Follow the countdown and launch of the Lockheed Martin Atlas 2AS rocket with a classified National Reconnaissance Office payload. Reload this page for the very latest on the mission.


A Lockheed Martin Atlas 2AS rocket lumbered off its foggy launch pad Saturday morning carrying its heaviest cargo ever, a hush-hush spy satellite payload that observers suspect will eavesdrop on enemy ships sailing across the vast oceans of planet Earth. Read our full launch story.

For our Spaceflight Now +Plus Subscribers here is a collection of replays of the launch:

Spaceflight Now Plus
Video coverage for subscribers only:


1633 GMT (12:33 p.m. EDT)

T+plus 68 minutes. SPACECRAFT SEPARATION! The classified payload for the U.S. National Reconnaissance Office has been released into space following launch today by the Lockheed Martin Atlas 2AS rocket. This marks the 57th consecutive successful launch by an Atlas rocket dating back to 1993.

The Centaur second burn and spacecraft deployment occurred a few minutes earlier than the timeline the Air Force and Lockheed Martin released pre-flight.

1632 GMT (12:32 p.m. EDT)

T+plus 67 minutes. One minute from spacecraft deployment.

1631 GMT (12:31 p.m. EDT)

T+plus 66 minutes. The Centaur is beginning its reorientation maneuver to prepare for releasing the spacecraft.

1629 GMT (12:29 p.m. EDT)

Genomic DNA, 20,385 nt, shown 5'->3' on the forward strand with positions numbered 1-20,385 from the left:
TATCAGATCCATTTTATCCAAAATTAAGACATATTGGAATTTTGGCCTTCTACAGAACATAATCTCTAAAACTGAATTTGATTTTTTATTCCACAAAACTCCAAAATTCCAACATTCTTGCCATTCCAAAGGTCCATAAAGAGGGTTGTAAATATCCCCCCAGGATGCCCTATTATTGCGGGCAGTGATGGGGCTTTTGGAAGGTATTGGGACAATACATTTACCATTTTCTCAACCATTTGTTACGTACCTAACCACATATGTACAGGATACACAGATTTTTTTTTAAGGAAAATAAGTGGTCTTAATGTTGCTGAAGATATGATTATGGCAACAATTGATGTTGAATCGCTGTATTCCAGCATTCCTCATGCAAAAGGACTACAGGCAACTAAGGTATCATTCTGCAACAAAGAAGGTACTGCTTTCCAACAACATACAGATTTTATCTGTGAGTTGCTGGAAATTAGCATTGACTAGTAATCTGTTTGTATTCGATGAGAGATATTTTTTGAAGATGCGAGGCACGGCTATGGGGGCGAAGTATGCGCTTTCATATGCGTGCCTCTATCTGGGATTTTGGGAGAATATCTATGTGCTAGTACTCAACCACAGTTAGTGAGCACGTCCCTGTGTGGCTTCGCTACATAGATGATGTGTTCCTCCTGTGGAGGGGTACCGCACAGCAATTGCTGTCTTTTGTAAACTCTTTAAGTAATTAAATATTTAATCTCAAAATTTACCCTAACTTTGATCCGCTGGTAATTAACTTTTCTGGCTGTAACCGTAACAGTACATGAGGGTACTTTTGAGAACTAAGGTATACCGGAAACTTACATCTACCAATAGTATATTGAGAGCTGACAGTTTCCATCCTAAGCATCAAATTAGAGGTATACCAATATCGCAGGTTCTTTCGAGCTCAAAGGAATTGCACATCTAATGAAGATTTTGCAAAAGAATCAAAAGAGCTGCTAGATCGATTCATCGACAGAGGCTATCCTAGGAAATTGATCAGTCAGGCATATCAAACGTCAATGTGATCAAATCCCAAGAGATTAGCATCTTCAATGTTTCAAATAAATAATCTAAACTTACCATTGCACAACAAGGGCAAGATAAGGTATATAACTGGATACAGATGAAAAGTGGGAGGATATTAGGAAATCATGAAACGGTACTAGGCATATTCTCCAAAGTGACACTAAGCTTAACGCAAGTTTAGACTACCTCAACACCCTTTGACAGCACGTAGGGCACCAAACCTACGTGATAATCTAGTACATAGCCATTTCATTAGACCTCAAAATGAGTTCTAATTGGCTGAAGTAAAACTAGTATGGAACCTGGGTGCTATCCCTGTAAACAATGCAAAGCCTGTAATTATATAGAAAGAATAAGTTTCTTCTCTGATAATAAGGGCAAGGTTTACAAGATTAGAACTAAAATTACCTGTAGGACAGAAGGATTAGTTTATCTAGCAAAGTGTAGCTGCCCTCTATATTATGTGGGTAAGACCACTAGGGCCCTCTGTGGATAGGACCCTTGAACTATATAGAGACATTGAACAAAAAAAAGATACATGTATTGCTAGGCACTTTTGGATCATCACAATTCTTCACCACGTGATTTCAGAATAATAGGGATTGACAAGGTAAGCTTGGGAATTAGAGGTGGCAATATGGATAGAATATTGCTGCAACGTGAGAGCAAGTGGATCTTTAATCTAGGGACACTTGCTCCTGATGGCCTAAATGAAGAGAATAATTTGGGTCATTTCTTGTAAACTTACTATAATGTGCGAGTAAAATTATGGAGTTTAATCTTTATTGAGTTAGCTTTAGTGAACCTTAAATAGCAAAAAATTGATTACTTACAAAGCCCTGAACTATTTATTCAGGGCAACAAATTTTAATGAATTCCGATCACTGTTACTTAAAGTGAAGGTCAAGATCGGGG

T+plus 64 minutes, 40 seconds. Confirmation of MECO 2. Centaur has completed its second firing, completing the powered phase of today's launch. Coming up on deployment of the NRO payload in about four minutes.

1629 GMT (12:29 p.m. EDT)

T+plus 64 minutes, 10 seconds. Main engine start 2. Centaur is up and burning again as the vehicle flies above the northern Indian Ocean. The two RL-10 engines have reignited for a 12-second firing to accelerate the NRO payload into its required transfer orbit around Earth.

1627 GMT (12:27 p.m. EDT)

T+plus 62 minutes, 50 seconds. Small thrusters on the stage are firing to settle the propellant inside the vehicle's tanks to prepare for engine ignition.

1625 GMT (12:25 p.m. EDT)

T+plus 60 minutes. Now one hour since launch. The Centaur stage is being prepared for restart. Tank pressures and other measurements reported normal.

1618 GMT (12:18 p.m. EDT)

T+plus 53 minutes. The rocket is now passing to the east of Africa over the Indian Ocean. See a map of the planned ground track.

Coming up on the restart of Centaur shortly. The stage remains stable with no problems reported from the telemetry coming down.

1606 GMT (12:06 p.m. EDT)

T+plus 41 minutes. The official launch time was 1525:05 GMT (11:25:05 a.m. EDT; 8:25:05 a.m. PDT).

1600 GMT (12:00 p.m. EDT)

T+plus 35 minutes. Tracking support has been handed from one of NASA's Tracking and Data Relay Satellites to another. No problems have been reported thus far in the flight and officials say the rocket has performed normally.

1556 GMT (11:56 a.m. EDT)

T+plus 31 minutes. The vehicle continues in its quiet coast phase. It is currently flying over the southern tip of South America.

1535 GMT (11:35 a.m. EDT)

T+plus 11 minutes, 35 seconds. Some data has been picked up and officials can confirm the Centaur engines have cut off as planned. The vehicle is now in a coast phase before reignition in less than an hour.